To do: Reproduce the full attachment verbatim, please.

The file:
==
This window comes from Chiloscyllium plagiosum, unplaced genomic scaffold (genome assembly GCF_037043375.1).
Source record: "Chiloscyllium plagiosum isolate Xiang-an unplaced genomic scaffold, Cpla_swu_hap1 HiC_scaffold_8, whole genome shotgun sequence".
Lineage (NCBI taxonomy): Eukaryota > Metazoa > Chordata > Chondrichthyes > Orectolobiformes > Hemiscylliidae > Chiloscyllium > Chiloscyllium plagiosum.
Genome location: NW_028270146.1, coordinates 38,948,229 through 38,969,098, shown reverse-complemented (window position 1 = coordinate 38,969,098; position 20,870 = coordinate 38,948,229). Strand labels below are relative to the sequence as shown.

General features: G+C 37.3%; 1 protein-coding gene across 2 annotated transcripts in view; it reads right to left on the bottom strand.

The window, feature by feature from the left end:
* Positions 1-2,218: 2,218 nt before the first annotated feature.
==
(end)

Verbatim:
This window comes from Chiloscyllium plagiosum, unplaced genomic scaffold (genome assembly GCF_037043375.1).
Source record: "Chiloscyllium plagiosum isolate Xiang-an unplaced genomic scaffold, Cpla_swu_hap1 HiC_scaffold_8, whole genome shotgun sequence".
Lineage (NCBI taxonomy): Eukaryota > Metazoa > Chordata > Chondrichthyes > Orectolobiformes > Hemiscylliidae > Chiloscyllium > Chiloscyllium plagiosum.
Genome location: NW_028270146.1, coordinates 38,948,229 through 38,969,098, shown reverse-complemented (window position 1 = coordinate 38,969,098; position 20,870 = coordinate 38,948,229). Strand labels below are relative to the sequence as shown.

General features: G+C 37.3%; 1 protein-coding gene across 2 annotated transcripts in view; it reads right to left on the bottom strand.

The window, feature by feature from the left end:
* Positions 1-2,218: 2,218 nt before the first annotated feature.